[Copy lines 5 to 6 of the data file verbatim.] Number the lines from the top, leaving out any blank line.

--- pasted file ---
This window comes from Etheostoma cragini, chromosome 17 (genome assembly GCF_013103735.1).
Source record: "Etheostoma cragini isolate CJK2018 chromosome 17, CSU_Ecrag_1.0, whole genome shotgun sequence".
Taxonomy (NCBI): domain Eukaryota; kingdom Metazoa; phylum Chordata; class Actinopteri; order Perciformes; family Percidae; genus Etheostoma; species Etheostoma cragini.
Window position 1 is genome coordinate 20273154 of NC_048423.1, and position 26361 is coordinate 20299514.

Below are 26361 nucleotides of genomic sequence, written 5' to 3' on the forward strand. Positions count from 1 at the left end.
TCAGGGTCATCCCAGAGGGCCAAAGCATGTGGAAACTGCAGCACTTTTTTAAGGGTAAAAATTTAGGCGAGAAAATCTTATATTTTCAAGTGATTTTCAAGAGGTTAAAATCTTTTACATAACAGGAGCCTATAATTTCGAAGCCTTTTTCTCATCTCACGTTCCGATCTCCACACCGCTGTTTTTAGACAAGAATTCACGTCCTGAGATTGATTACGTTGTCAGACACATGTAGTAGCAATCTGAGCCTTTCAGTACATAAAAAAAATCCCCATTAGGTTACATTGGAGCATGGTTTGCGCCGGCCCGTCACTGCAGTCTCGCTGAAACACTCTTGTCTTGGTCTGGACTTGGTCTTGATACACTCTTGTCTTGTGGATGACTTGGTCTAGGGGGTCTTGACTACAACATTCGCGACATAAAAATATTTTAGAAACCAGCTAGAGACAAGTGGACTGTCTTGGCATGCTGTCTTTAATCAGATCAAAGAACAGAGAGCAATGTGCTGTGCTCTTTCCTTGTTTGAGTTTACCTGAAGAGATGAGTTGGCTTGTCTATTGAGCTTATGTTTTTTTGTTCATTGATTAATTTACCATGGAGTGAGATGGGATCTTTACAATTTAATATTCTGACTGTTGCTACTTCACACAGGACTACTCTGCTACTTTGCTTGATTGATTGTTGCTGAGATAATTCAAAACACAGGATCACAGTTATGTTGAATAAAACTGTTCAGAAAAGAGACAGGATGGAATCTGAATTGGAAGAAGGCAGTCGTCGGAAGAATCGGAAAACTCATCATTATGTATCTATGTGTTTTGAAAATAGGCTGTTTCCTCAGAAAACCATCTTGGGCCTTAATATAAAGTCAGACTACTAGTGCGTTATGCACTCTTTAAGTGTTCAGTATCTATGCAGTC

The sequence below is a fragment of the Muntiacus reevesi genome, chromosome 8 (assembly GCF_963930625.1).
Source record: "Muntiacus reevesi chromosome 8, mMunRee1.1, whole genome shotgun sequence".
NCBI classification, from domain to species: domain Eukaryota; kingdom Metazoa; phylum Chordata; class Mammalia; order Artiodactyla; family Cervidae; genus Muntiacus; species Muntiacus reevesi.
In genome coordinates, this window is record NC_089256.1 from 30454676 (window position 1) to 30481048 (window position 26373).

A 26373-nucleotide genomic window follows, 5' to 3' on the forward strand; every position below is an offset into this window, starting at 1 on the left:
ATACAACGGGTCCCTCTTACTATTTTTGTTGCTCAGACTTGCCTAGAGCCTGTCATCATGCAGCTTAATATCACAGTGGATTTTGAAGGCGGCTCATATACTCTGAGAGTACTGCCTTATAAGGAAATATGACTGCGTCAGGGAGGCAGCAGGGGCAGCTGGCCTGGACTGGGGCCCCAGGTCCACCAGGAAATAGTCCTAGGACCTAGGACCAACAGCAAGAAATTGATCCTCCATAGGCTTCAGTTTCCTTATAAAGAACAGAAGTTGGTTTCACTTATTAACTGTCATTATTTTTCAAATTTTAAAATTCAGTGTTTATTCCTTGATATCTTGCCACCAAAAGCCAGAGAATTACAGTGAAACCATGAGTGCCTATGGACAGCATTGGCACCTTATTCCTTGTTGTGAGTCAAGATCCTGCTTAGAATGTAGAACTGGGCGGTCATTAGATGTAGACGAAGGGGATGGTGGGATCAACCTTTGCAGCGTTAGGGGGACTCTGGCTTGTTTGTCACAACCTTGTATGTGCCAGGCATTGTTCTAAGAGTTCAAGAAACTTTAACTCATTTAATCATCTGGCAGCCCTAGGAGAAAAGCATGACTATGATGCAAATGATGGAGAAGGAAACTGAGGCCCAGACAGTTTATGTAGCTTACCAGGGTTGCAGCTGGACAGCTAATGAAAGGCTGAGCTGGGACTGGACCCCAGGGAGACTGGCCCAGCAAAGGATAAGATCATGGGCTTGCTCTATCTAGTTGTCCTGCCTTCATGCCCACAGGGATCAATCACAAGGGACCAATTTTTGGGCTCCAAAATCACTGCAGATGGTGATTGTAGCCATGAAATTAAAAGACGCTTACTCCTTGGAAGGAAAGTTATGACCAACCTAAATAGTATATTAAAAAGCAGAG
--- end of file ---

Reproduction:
Below are 26361 nucleotides of genomic sequence, written 5' to 3' on the forward strand. Positions count from 1 at the left end.
TCAGGGTCATCCCAGAGGGCCAAAGCATGTGGAAACTGCAGCACTTTTTTAAGGGTAAAAATTTAGGCGAGAAAATCTTATATTTTCAAGTGATTTTCAAGAGGTTAAAATCTTTTACATAACAGGAGCCTATAATTTCGAAGCCTTTTTCTCATCTCACGTTCCGATCTCCACACCGCTGTTTTTAGACAAGAATTCACGTCCTGAGATTGATTACGTTGTCAGACACATGTAGTAGCAATCTGAGCCTTTCAGTACATAAAAAAAATCCCCATTAGGTTACATTGGAGCATGGTTTGCGCCGGCCCGTCACTGCAGTCTCGCTGAAACACTCTTGTCTTGGTCTGGACTTGGTCTTGATACACTCTTGTCTTGTGGATGACTTGGTCTAGGGGGTCTTGACTACAACATTCGCGACATAAAAATATTTTAGAAACCAGCTAGAGACAAGTGGACTGTCTTGGCATGCTGTCTTTAATCAGATCAAAGAACAGAGAGCAATGTGCTGTGCTCTTTCCTTGTTTGAGTTTACCTGAAGAGATGAGTTGGCTTGTCTATTGAGCTTATGTTTTTTTGTTCATTGATTAATTTACCATGGAGTGAGATGGGATCTTTACAATTTAATATTCTGACTGTTGCTACTTCACACAGGACTACTCTGCTACTTTGCTTGATTGATTGTTGCTGAGATAATTCAAAACACAGGATCACAGTTATGTTGAATAAAACTGTTCAGAAAAGAGACAGGATGGAATCTGAATTGGAAGAAGGCAGTCGTCGGAAGAATCGGAAAACTCATCATTATGTATCTATGTGTTTTGAAAATAGGCTGTTTCCTCAGAAAACCATCTTGGGCCTTAATATAAAGTCAGACTACTAGTGCGTTATGCACTCTTTAAGTGTTCAGTATCTATGCAGTC